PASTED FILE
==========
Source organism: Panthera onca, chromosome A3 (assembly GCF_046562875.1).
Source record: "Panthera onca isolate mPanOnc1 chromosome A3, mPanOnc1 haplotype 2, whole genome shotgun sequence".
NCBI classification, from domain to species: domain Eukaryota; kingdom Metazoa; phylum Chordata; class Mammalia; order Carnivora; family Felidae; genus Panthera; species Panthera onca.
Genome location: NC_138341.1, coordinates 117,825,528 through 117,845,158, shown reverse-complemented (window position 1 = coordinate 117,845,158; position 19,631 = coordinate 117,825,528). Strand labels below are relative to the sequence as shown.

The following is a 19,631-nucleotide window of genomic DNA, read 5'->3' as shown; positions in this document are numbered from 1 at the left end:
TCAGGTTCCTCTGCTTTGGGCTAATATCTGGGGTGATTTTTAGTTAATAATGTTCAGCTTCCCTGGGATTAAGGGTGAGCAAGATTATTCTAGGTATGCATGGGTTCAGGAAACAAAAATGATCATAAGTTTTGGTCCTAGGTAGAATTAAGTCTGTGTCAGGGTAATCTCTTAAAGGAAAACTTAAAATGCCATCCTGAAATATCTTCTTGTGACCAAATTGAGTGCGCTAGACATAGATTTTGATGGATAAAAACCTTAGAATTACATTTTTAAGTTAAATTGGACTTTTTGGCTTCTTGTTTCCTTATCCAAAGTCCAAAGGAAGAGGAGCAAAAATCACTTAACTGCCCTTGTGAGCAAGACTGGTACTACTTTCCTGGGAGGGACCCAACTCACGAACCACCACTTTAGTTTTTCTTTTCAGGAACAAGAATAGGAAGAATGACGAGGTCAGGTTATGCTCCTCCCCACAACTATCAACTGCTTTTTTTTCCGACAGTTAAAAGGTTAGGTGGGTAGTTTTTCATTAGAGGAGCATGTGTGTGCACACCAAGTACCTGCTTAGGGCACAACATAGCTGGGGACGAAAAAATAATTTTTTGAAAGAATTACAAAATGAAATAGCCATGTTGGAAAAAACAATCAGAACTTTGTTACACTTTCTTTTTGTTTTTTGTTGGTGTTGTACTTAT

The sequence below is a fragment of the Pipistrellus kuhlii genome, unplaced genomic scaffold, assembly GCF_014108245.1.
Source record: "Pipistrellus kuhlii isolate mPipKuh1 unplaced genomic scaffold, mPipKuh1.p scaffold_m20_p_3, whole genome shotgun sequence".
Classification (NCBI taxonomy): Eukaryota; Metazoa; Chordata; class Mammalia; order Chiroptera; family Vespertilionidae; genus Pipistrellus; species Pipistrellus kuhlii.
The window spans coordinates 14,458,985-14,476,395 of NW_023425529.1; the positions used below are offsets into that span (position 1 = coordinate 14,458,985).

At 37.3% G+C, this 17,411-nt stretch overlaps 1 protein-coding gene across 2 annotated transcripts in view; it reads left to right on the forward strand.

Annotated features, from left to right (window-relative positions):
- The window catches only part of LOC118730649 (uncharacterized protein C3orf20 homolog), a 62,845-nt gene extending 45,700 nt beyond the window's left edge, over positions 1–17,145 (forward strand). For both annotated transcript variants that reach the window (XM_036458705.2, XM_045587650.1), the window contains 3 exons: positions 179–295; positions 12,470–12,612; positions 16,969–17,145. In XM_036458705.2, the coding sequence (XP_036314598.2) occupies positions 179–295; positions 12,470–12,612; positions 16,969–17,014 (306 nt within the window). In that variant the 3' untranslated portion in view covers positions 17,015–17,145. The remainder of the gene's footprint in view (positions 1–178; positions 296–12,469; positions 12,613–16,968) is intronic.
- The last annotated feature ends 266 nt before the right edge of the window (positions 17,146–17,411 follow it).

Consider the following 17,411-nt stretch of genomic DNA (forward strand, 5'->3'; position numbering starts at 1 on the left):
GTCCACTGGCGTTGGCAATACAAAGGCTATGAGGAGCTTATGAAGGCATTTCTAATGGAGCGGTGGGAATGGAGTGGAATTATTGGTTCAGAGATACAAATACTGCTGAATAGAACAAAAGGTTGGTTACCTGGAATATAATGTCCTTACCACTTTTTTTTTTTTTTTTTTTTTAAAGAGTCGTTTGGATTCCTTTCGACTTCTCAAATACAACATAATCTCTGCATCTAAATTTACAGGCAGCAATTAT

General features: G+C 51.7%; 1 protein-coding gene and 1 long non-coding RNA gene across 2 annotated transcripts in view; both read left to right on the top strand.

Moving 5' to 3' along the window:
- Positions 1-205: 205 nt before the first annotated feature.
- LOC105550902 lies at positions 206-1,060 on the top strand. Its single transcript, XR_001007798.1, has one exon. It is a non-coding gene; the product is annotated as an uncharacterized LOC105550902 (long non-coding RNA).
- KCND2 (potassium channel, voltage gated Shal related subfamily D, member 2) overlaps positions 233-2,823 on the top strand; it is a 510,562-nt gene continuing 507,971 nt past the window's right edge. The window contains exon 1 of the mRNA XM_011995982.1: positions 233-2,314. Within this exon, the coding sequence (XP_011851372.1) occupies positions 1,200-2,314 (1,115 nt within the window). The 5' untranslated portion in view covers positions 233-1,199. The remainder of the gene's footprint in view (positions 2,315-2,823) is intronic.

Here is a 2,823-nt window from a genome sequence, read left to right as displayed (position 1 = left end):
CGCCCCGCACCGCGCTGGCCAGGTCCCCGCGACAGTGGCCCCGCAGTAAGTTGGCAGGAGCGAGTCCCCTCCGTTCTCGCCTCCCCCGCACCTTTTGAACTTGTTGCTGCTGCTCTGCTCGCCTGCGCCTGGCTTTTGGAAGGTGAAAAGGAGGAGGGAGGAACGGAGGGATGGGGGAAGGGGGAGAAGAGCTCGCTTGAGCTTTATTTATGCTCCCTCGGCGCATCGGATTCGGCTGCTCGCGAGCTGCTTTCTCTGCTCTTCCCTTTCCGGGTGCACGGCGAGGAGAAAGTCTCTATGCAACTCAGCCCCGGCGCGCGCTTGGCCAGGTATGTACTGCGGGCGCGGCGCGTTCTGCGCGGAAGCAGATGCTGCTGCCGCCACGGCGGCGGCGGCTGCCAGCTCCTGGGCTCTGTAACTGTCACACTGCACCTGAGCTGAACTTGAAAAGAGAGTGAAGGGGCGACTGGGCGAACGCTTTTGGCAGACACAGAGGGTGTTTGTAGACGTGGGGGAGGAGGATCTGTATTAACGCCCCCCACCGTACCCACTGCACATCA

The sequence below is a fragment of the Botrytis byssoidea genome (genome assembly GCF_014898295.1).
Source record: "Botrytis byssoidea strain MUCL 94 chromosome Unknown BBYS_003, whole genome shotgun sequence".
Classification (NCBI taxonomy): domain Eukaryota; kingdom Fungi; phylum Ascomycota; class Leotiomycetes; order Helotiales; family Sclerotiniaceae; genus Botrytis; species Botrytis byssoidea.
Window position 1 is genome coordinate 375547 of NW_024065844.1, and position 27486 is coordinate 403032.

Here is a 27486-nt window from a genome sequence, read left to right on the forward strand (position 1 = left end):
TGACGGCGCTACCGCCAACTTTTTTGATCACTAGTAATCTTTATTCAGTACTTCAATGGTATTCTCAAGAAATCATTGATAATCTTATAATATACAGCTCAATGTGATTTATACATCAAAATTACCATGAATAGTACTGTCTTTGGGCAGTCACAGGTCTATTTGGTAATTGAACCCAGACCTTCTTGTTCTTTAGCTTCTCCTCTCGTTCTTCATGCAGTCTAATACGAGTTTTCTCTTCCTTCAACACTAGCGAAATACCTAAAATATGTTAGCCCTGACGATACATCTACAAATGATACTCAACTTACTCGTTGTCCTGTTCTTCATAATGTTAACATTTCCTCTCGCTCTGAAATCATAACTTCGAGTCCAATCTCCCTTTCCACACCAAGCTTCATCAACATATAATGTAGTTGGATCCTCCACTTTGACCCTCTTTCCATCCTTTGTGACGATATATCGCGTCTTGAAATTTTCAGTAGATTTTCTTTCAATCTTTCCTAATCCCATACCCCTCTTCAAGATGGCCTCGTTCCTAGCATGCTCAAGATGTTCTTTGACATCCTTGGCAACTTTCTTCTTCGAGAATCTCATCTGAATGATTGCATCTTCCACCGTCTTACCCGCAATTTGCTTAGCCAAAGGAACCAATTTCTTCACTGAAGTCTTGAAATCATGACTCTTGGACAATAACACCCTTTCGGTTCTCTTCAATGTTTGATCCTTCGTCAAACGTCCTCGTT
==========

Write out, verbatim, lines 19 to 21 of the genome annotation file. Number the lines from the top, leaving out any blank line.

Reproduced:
- Positions 1-205: 205 nt before the first annotated feature.
- LOC105550902 lies at positions 206-1,060 on the top strand. Its single transcript, XR_001007798.1, has one exon. It is a non-coding gene; the product is annotated as an uncharacterized LOC105550902 (long non-coding RNA).
- KCND2 (potassium channel, voltage gated Shal related subfamily D, member 2) overlaps positions 233-2,823 on the top strand; it is a 510,562-nt gene continuing 507,971 nt past the window's right edge. The window contains exon 1 of the mRNA XM_011995982.1: positions 233-2,314. Within this exon, the coding sequence (XP_011851372.1) occupies positions 1,200-2,314 (1,115 nt within the window). The 5' untranslated portion in view covers positions 233-1,199. The remainder of the gene's footprint in view (positions 2,315-2,823) is intronic.